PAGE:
Accessibility links

Breaking News

How to Use the Word 'Ever'


How to Use the Word 'Ever'
please wait

No media source currently available

0:00 0:03:05 0:00

Have you ever noticed the number of times that a native English speaker uses the word “ever”? Ever is an adverb that we Americans say a lot.

Here’s today’s question, from Zanoni in Venezuela:

Question:

Hello. I would like to get some tips about the right usage of the adverb "ever." Thanks in advance. - Zanoni, Venezuela

Answer:

Hello, Zanoni!

There are many ways to use the word “ever,” but some of them are very formal, less modern, or more common in British English. So it might help more if I tell you how Americans most often use the word.

There are a few ways we use it.

At any time

The first way means “at any time.” For this meaning, we often use it in question form:

Have you ever visited Zanzibar?

Do you ever wonder how you will look in 10 years?

What is the best film you have ever seen?

Note that the third example uses the superlative adjective “best.”

We can also use “ever” in statements, such as when you are describing something with a superlative or comparative adjective.

The Ring is the best horror film I’ve ever seen.

The cost of living is higher than it has ever been.

Negatives

In negative statements, we can use the term “not ever” to mean “not at any time.” But “never” is much more common. Listen to the following sentences that have the same meaning:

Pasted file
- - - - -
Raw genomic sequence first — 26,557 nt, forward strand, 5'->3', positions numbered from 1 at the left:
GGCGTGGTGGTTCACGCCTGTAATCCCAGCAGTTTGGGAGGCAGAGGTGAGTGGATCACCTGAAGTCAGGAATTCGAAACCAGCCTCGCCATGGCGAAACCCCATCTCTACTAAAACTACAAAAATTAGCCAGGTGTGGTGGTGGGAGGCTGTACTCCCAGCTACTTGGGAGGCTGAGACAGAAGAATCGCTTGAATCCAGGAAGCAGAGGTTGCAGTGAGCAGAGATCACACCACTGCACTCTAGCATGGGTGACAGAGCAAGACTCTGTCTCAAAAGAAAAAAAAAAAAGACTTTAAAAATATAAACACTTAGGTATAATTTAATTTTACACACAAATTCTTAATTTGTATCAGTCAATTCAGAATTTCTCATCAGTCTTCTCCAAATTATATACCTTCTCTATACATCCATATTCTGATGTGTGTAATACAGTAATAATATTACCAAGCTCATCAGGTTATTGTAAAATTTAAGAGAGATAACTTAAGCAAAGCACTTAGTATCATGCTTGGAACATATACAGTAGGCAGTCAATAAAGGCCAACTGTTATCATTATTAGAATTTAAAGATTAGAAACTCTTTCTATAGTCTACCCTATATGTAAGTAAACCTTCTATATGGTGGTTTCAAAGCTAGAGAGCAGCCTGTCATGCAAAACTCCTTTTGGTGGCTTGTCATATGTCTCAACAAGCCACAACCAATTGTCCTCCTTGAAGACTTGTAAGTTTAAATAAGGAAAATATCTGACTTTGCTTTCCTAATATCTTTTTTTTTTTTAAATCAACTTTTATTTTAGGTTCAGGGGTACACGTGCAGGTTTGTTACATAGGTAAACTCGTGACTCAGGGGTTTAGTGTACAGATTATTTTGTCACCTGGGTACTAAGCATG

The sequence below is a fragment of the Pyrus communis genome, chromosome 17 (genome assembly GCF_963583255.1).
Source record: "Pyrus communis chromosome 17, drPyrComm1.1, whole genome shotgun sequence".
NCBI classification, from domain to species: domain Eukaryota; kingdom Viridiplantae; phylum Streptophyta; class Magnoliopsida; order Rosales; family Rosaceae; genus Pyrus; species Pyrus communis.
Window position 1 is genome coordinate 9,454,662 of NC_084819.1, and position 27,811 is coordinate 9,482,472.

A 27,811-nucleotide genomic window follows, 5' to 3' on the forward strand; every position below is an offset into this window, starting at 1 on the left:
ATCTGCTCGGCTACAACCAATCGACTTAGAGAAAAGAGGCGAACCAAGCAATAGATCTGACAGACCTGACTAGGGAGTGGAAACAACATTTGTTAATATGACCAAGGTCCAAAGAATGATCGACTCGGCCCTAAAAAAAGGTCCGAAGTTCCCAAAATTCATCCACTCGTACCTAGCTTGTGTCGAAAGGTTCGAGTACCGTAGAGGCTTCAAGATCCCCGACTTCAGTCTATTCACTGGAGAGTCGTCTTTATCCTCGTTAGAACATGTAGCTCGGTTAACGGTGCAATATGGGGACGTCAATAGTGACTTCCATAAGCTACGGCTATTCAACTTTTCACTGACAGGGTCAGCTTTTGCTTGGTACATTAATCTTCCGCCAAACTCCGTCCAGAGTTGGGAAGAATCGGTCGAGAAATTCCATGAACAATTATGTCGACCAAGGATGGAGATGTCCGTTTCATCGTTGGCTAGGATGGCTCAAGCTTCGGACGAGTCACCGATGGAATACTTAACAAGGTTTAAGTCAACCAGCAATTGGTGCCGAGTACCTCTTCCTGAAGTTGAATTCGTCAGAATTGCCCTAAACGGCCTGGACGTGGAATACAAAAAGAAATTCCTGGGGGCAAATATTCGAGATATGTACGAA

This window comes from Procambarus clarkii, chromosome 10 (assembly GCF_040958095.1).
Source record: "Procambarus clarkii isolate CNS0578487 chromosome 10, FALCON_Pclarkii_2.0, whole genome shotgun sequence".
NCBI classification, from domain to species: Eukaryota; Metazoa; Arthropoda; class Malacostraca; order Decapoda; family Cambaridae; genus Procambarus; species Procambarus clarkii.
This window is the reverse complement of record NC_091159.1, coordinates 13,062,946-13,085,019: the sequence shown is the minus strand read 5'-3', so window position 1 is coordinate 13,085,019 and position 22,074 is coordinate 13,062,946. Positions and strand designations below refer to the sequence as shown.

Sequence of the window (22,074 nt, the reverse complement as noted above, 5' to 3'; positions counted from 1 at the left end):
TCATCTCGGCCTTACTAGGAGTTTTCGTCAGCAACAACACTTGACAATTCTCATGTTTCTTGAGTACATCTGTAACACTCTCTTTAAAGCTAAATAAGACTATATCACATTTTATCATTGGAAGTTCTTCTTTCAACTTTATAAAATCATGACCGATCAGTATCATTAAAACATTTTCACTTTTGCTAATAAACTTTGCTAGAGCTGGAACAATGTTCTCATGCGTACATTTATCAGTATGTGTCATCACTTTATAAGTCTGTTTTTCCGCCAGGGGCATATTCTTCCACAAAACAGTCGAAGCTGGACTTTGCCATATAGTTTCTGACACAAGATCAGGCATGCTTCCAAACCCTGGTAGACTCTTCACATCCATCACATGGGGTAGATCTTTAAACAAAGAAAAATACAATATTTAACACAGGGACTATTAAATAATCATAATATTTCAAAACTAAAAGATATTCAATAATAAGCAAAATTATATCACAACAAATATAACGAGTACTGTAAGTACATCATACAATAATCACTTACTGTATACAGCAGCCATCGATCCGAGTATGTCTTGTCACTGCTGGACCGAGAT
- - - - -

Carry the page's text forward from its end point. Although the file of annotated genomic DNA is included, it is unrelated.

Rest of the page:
He doesn’t ever let his mother finish speaking.

He never lets his mother finish speaking.

But with negative words, like “nobody,” “no one,” “rarely” and “hardly,” we use “ever” instead of “never.” Let’s listen:

No one here ever cleans up after themselves.

I rarely ever carry money with me.

Ever since

Americans also use “ever” in the expression “ever since.” It means “continually or often from a past time until now,” which is similar to the meaning of “since.” But using “ever” adds strength to the statement.

Listen:

Ever since I started stretching, my back has felt much better.

You can also say it like this, with the same meaning:

My back has felt much better ever since I started stretching.

And that’s Ask a Teacher.

I’m Alice Bryant.

Do you have a question for Ask a Teacher? Write to us in the comments area and be sure to tell us what country you are from.

_________________________________________________________________

Words in This Story

adverb n. a word that describes a verb, an adjective, another adverb, or a sentence and that is often used to show time, manner, place, or degree

tip n. a piece of advice or useful information

formal adj. suitable for serious or official speech and writing

superlative adj. of or relating to the form of an adjective or adverb that is used to indicate the greatest degree of a particular quality

negative adj. expressing denial or refusal

See comments (21)

This forum has been closed.
XS
SM
MD
LG